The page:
It was the Rockhopper’s more expensive stablemate, the Stumpjumper, that introduced the world to the delights of mass-produced, affordable mountain bikes back in the early 80s – but the Rockhopper wasn’t far behind. Long-running it may be, but 2011’s Rockhopper Comp is bang up to date with a tempting-looking pricetag and 100mm-travel (3.9in) fork. It’s the superb frame that’s key to the appeal of this bike, though.
Ride & handling: Feels like a more expensive bike, with great handling for long rides
The Rockhopper Comp is living proof – if a collection of aluminium, steel, rubber and plastic components can be called ‘living’ – that the frame really is the heart of a bicycle. There’s nothing remarkable about any of its components, despite the fact that they all work well. And yet this is a bike that comes alive under a good rider, devouring technical climbs and dispatching fast, flowing singletrack with the same nonchalant ease.
Efficiently rigid under hard pedalling, taut and accurate when it’s time to throw it around and yet inspiringly skippy and light at high speed in the rough, its thoroughbred breeding shows through. It’s not perfect, of course. The fork – like most budget coil forks – holds things back when things are getting on the hairy side of lumpy. It’s also relatively constipated on the smaller stuff.
And some riders will find the stem a tad on the long side. It’s really just a conservative length for cross-country efficiency, though, and lopping 15 or 20mm off with a shorter stem would liven up the handling without seriously affecting straight-line speed. Most shops will be happy to make a change like this at the time of purchase for a nominal fee.
Don’t let these minor niggles put you off though. The Rockhopper Comp demands more finesse of its rider than some of the longer-forked competition, but it does repay a fluid riding style with a tautness and liveliness that few hardtails – short of race-bred exotica – can match. It also provides a pretty solid platform for long-term upgrading, leaving little on the table in terms of either frame quality or design. At this price, that makes it an option well worth exploring for riders more interested in big ride comfort than big-hit ability.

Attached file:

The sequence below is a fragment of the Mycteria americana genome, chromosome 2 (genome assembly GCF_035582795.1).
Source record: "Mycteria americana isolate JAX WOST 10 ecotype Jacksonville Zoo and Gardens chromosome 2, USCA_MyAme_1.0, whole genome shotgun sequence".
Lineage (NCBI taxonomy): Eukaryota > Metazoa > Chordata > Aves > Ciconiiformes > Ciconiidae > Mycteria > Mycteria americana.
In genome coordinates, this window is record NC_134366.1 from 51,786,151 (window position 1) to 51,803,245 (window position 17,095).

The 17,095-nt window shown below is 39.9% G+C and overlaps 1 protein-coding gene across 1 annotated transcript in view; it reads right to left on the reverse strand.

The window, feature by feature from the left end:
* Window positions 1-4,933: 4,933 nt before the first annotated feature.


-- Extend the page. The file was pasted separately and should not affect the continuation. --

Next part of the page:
Frame: Light, stiff but comfy chassis that’ll make a solid base for upgrading
Whichever way you look at it, the Rockhopper’s frame is an elegant piece of plumbing. Its flowing lines are no accident – Specialized are big enough to have an in-house design department that works closely with the engineers to tweak each tube, weld and frame detail to work as efficiently as possible and look good at the same time.
The devil, as always, is in the detail. Curving the down tube where it meets the head tube eliminates the need for a strengthening gusset at this highly stressed part of the frame, while morphing to a wide, boxy cross-section at the bottom bracket improves stiffness under hard pedalling. The chainstays are bridgeless, to give masses of mud clearance, and the seatstays join together at the top to form an equally gloop-friendly wishbone-esque arrangement.
For a bike that’s been designed in the relatively mud-free environs of southern California, it’s a surprisingly practical proposition for slime-surfing duties. There’s also a very neat set of rack mounts at the rear, making the Rockhopper one of those rare bikes that’s capable of doubling up as a commuter during the week and a trail machine at the weekend. And, of course, every tube is butted where possible to save weight without sacrificing strength.
Equipment: Coil fork is okay for the price but holds the frame back
The Rockhopper’s competitive all-up weight and tempting pricetag don’t leave room in the budget for either 10-speed or an air-sprung suspension fork, but Specialized’s product managers have done a decent job in spite of this. Own-brand hubs, tyres and contact points all look good and work well, though the white saddle doesn’t keep its looks for long in fecund riding conditions and the red anodised spoke nipples are prone to rounding off and seizing.
Avid’s Juicy 3 hydraulic disc brakes provide plenty of stopping power, though a bigger rotor up front wouldn’t go amiss. And although they may not go all the way up to 10, the SLX gears are as slick-shifting and reliable as you’d expect from Shimano. Up front is 100mm of coil sprung travel courtesy of a RockShox Recon fork. It can’t match the small-bump response or easy adjustability of the air alternative but, as coil units go, it’s a good ’un.